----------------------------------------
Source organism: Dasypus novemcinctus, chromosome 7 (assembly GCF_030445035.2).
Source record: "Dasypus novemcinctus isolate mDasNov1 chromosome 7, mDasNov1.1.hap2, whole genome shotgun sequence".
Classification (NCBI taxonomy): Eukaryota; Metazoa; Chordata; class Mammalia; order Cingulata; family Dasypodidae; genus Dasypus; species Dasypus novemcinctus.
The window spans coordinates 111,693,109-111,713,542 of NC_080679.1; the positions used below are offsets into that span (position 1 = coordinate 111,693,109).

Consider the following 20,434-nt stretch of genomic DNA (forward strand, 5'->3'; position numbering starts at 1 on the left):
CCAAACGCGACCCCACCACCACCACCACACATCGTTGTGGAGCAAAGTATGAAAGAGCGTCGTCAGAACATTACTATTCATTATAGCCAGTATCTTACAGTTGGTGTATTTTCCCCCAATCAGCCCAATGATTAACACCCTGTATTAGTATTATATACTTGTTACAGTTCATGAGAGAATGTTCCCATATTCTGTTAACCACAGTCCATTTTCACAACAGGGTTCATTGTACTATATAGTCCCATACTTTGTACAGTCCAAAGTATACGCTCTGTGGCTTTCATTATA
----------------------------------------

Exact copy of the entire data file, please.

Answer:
Source organism: Dasypus novemcinctus, chromosome 7 (assembly GCF_030445035.2).
Source record: "Dasypus novemcinctus isolate mDasNov1 chromosome 7, mDasNov1.1.hap2, whole genome shotgun sequence".
Classification (NCBI taxonomy): Eukaryota; Metazoa; Chordata; class Mammalia; order Cingulata; family Dasypodidae; genus Dasypus; species Dasypus novemcinctus.
The window spans coordinates 111,693,109-111,713,542 of NC_080679.1; the positions used below are offsets into that span (position 1 = coordinate 111,693,109).

Consider the following 20,434-nt stretch of genomic DNA (forward strand, 5'->3'; position numbering starts at 1 on the left):
CCAAACGCGACCCCACCACCACCACCACACATCGTTGTGGAGCAAAGTATGAAAGAGCGTCGTCAGAACATTACTATTCATTATAGCCAGTATCTTACAGTTGGTGTATTTTCCCCCAATCAGCCCAATGATTAACACCCTGTATTAGTATTATATACTTGTTACAGTTCATGAGAGAATGTTCCCATATTCTGTTAACCACAGTCCATTTTCACAACAGGGTTCATTGTACTATATAGTCCCATACTTTGTACAGTCCAAAGTATACGCTCTGTGGCTTTCATTATA